YOUR WEEKLY BRIEFING FROM PARLEY
New research from the Monterey Bay Aquarium Research Institute (MBARI) shows that plastic debris less than 5mm across, known as microplastic, is common from the surface to the seafloor. It may also be entering marine food webs in the deep ocean. The study suggests that most of this microplastic is coming from consumer products.
Some samples were collected just offshore, but most were collected about 25km from shore, in the deep waters of Monterey Canyon. The results surprised the team. They found nearly identical concentrations of microplastic particles near the surface and in the deepest waters surveyed. Perhaps more startling, they found roughly four times the concentration of microplastic particles in the midwater range (200 to 600 meters down) than in waters near the surface.
The researchers also looked at concentrations of microplastic particles in specimens of two marine species that filter-feed in the water column: pelagic red crabs and giant larvaceans (above). The team found microplastic in all of the animal specimens they surveyed.
Meanwhile, another study has found that people are likely consuming at least 50,000 particles of microplastic a year and breathing in a similar quantity. The true number is likely to be many times higher, as only a small number of foods and drinks have been analysed for plastic contamination. The scientists reported that drinking a lot of bottled water drastically increased the particles consumed. The health impacts of ingesting microplastic are unknown, but they could release toxic substances and penetrate human tissue.
In 2016, Princess Cruise Lines paid a multi-million dollar penalty for illegally dumping oil-contaminated waste into the sea. Now, the company is facing new violations including discharging plastic into waters in the Bahamas, falsifying records and interfering with court orders. An audit of one ship found that food waste had been mixed with plastic straws and discharged at sea. Cruising is anything but green – even the most efficient new ships can emit three to four times as much CO2 per passenger-mile as a passenger jet.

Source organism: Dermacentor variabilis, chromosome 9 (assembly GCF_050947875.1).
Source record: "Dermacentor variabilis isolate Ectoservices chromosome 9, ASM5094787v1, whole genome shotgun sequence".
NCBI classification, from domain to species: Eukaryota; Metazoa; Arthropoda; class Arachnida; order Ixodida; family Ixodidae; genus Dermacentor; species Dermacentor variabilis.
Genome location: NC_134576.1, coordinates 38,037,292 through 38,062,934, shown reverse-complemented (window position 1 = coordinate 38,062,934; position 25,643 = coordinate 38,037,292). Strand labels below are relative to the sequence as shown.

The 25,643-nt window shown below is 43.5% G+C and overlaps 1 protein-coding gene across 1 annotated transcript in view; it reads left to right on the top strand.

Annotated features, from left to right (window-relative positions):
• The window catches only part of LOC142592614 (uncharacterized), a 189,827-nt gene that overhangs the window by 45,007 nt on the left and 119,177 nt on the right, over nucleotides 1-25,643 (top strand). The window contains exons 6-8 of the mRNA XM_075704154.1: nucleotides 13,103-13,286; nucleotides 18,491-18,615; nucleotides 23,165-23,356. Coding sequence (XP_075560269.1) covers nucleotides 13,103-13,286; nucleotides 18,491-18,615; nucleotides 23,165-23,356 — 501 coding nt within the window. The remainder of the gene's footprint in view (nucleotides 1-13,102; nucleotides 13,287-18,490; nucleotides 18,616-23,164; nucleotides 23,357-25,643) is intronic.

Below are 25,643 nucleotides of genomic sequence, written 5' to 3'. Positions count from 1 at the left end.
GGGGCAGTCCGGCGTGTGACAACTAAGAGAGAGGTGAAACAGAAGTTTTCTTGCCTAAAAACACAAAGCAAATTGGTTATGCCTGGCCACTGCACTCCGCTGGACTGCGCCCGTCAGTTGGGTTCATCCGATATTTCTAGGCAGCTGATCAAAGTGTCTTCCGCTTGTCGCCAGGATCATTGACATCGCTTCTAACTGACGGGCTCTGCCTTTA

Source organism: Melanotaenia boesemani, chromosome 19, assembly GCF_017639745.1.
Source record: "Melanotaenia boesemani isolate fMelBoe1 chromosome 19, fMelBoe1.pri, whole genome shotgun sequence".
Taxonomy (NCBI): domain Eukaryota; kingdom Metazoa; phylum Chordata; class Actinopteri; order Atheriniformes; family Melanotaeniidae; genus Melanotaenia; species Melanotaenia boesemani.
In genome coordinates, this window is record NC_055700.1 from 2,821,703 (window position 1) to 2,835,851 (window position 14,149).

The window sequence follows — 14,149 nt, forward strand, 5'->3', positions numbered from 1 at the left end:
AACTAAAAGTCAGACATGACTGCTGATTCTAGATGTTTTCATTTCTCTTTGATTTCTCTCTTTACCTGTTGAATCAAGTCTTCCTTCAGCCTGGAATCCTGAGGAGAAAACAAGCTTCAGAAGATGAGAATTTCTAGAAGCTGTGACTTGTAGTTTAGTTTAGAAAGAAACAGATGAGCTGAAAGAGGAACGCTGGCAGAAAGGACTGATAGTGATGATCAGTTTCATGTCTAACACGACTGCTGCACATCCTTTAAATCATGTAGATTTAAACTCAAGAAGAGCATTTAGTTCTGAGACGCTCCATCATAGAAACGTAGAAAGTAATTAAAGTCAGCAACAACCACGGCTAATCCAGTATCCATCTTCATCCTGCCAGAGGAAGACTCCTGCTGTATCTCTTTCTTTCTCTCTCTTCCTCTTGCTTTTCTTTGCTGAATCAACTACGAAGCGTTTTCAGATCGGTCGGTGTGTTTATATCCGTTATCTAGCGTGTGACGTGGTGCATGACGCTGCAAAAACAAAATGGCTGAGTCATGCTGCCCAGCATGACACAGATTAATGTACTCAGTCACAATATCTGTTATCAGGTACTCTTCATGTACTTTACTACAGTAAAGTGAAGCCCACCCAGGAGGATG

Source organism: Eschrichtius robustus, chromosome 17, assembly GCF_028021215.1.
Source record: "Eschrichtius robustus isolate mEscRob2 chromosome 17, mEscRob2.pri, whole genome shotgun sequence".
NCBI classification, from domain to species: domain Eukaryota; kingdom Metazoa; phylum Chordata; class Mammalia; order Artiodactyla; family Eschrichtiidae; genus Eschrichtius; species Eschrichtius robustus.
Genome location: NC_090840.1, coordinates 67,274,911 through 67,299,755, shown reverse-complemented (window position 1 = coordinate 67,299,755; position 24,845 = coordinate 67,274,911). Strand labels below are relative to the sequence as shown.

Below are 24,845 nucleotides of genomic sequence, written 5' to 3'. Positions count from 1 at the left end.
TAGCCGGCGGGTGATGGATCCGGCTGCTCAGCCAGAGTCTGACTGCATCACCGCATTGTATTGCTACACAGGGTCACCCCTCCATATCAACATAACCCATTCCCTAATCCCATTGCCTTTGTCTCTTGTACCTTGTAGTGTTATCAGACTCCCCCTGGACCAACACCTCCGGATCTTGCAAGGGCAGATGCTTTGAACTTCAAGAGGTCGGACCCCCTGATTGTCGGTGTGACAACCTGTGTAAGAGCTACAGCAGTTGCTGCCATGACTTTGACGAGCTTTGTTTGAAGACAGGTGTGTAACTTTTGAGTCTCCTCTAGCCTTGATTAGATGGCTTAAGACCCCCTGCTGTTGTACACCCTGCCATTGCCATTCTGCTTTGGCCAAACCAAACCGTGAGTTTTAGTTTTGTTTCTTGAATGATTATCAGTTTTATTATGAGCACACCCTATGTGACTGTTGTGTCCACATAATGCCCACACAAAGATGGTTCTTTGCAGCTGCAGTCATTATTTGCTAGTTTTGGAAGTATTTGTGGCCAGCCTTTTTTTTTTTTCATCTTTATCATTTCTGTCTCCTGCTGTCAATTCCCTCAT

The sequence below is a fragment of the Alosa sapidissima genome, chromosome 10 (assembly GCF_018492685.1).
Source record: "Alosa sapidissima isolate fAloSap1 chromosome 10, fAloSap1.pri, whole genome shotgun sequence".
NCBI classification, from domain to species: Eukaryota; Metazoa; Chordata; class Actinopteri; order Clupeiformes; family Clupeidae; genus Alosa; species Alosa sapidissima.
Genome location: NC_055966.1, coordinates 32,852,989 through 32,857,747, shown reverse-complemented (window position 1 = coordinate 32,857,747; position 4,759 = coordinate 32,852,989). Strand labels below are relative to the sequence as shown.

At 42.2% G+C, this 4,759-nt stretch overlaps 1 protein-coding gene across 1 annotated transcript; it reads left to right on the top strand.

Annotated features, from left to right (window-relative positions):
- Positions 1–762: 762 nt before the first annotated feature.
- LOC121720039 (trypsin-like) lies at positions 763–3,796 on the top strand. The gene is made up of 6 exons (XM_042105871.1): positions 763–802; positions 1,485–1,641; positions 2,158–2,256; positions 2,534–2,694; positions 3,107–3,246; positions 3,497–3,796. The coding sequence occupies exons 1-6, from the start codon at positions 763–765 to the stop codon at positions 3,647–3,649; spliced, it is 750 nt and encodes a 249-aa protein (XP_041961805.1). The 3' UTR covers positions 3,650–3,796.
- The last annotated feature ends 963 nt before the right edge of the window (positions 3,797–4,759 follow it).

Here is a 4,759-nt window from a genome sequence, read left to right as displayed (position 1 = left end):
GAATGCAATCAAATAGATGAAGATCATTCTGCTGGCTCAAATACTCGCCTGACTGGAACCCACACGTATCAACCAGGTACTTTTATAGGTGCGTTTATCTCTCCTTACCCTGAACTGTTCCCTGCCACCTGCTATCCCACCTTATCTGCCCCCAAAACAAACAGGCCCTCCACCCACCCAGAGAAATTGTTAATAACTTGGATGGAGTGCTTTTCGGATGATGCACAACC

After years of inaction, the U.S. House of Representatives passed a bill this week directing federal authorities to assess the risks of ocean acidification. Scientists have shown the oceans are becoming more acidic as they absorb greater quantities of carbon dioxide from the atmosphere. In the Gulf of Maine, researchers have documented that acidic conditions stunt clam growth and make it so difficult for baby oysters to build their first shells that they often die before they can complete them.
It’s not too late to save our oceans, argues one researcher. “A proven solution to allow populations to recover is to stop fishing. It worked for the great whales, and it works in marine reserves. Internationally, almost 90% of zones called 'Marine Protected Areas' are not marine reserves because they allow fishing. Such MPAs really aim to apply stricter fishing rules for local food security, not protect wildlife in natural conditions. We need better management of fishing everywhere. The entire ocean should be an MPA with some places with no fishing.”